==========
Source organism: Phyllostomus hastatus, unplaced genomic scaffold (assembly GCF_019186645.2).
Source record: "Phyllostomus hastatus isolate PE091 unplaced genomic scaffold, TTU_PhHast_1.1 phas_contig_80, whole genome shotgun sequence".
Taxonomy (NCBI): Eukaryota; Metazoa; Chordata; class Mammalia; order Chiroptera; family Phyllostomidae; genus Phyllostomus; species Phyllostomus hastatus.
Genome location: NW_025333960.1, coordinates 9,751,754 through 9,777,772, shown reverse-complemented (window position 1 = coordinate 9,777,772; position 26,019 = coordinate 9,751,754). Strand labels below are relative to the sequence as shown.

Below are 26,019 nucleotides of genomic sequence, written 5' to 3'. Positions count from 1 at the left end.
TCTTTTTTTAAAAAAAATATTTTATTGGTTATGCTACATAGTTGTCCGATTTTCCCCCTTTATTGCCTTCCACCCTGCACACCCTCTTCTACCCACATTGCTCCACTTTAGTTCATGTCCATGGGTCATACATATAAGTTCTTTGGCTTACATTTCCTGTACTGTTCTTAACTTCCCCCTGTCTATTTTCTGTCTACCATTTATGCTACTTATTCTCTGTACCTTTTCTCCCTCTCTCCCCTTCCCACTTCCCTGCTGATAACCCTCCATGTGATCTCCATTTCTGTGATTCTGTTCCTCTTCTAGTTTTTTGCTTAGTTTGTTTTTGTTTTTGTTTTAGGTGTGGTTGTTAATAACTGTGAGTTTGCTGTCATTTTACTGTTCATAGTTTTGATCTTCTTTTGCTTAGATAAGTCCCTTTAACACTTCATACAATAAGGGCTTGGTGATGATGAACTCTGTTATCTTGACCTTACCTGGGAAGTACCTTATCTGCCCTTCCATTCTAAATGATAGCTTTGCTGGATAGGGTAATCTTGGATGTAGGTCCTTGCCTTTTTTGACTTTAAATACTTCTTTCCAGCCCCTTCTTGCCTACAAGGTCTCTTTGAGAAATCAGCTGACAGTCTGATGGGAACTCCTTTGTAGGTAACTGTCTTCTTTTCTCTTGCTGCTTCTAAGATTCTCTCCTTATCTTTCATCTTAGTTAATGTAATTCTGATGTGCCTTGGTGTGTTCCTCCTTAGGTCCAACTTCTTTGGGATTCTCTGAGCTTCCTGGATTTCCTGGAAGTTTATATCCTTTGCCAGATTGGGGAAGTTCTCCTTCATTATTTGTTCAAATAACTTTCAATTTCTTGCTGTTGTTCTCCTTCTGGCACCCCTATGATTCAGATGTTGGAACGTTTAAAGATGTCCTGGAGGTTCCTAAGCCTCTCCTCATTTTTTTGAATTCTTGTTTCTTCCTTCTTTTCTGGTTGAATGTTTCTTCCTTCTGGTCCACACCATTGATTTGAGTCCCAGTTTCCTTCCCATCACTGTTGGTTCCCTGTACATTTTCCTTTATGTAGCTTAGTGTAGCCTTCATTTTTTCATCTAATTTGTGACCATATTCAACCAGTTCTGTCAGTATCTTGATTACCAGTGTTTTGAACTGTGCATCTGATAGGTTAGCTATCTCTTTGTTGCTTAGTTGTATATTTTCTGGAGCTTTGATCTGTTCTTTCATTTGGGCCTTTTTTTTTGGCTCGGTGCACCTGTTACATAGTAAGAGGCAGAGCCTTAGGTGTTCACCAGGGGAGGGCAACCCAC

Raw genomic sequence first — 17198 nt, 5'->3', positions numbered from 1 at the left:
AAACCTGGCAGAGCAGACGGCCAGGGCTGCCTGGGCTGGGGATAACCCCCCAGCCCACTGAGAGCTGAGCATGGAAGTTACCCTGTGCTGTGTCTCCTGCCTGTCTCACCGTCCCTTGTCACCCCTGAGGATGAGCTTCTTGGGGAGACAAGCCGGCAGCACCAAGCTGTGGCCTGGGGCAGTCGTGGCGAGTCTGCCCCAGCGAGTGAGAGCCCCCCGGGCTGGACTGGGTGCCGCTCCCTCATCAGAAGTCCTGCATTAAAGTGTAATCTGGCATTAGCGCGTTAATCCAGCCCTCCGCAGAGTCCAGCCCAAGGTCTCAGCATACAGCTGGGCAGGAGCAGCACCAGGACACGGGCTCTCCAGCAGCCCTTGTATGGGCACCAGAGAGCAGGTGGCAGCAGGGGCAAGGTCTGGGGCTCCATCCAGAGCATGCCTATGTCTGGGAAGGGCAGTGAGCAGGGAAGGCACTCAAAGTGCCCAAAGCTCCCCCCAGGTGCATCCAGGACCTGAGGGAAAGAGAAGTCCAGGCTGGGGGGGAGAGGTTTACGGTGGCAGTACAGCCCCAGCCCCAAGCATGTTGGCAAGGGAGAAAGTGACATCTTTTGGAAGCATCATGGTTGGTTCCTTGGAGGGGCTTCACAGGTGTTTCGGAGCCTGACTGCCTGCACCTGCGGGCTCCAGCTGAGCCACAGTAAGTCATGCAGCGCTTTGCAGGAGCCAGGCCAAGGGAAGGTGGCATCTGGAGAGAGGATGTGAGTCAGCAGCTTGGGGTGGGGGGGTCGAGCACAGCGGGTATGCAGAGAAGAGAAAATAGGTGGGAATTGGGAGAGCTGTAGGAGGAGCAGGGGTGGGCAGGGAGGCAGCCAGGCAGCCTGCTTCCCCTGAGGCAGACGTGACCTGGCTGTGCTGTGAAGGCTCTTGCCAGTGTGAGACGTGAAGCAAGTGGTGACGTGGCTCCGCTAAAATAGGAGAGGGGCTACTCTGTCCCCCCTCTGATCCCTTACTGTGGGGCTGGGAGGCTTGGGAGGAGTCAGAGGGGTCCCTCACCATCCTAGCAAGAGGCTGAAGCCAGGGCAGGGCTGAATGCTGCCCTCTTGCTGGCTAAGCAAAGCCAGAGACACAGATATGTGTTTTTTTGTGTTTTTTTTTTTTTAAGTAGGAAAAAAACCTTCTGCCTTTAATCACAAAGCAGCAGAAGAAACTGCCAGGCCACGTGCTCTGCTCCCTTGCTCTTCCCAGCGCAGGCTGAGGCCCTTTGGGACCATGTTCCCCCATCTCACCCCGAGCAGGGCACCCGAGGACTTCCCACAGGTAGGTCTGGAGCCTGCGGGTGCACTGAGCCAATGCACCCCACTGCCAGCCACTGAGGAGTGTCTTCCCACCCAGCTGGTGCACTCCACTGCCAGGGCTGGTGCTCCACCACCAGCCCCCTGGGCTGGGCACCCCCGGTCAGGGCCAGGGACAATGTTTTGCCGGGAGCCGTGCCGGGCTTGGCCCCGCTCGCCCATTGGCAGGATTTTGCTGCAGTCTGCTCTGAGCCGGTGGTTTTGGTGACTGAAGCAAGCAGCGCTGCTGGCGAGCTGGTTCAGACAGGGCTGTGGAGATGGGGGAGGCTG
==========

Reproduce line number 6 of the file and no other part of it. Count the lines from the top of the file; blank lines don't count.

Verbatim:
TCTTTTTTTAAAAAAAATATTTTATTGGTTATGCTACATAGTTGTCCGATTTTCCCCCTTTATTGCCTTCCACCCTGCACACCCTCTTCTACCCACATTGCTCCACTTTAGTTCATGTCCATGGGTCATACATATAAGTTCTTTGGCTTACATTTCCTGTACTGTTCTTAACTTCCCCCTGTCTATTTTCTGTCTACCATTTATGCTACTTATTCTCTGTACCTTTTCTCCCTCTCTCCCCTTCCCACTTCCCTGCTGATAACCCTCCATGTGATCTCCATTTCTGTGATTCTGTTCCTCTTCTAGTTTTTTGCTTAGTTTGTTTTTGTTTTTGTTTTAGGTGTGGTTGTTAATAACTGTGAGTTTGCTGTCATTTTACTGTTCATAGTTTTGATCTTCTTTTGCTTAGATAAGTCCCTTTAACACTTCATACAATAAGGGCTTGGTGATGATGAACTCTGTTATCTTGACCTTACCTGGGAAGTACCTTATCTGCCCTTCCATTCTAAATGATAGCTTTGCTGGATAGGGTAATCTTGGATGTAGGTCCTTGCCTTTTTTGACTTTAAATACTTCTTTCCAGCCCCTTCTTGCCTACAAGGTCTCTTTGAGAAATCAGCTGACAGTCTGATGGGAACTCCTTTGTAGGTAACTGTCTTCTTTTCTCTTGCTGCTTCTAAGATTCTCTCCTTATCTTTCATCTTAGTTAATGTAATTCTGATGTGCCTTGGTGTGTTCCTCCTTAGGTCCAACTTCTTTGGGATTCTCTGAGCTTCCTGGATTTCCTGGAAGTTTATATCCTTTGCCAGATTGGGGAAGTTCTCCTTCATTATTTGTTCAAATAACTTTCAATTTCTTGCTGTTGTTCTCCTTCTGGCACCCCTATGATTCAGATGTTGGAACGTTTAAAGATGTCCTGGAGGTTCCTAAGCCTCTCCTCATTTTTTTGAATTCTTGTTTCTTCCTTCTTTTCTGGTTGAATGTTTCTTCCTTCTGGTCCACACCATTGATTTGAGTCCCAGTTTCCTTCCCATCACTGTTGGTTCCCTGTACATTTTCCTTTATGTAGCTTAGTGTAGCCTTCATTTTTTCATCTAATTTGTGACCATATTCAACCAGTTCTGTCAGTATCTTGATTACCAGTGTTTTGAACTGTGCATCTGATAGGTTAGCTATCTCTTTGTTGCTTAGTTGTATATTTTCTGGAGCTTTGATCTGTTCTTTCATTTGGGCCTTTTTTTTTGGCTCGGTGCACCTGTTACATAGTAAGAGGCAGAGCCTTAGGTGTTCACCAGGGGAGGGCAACCCAC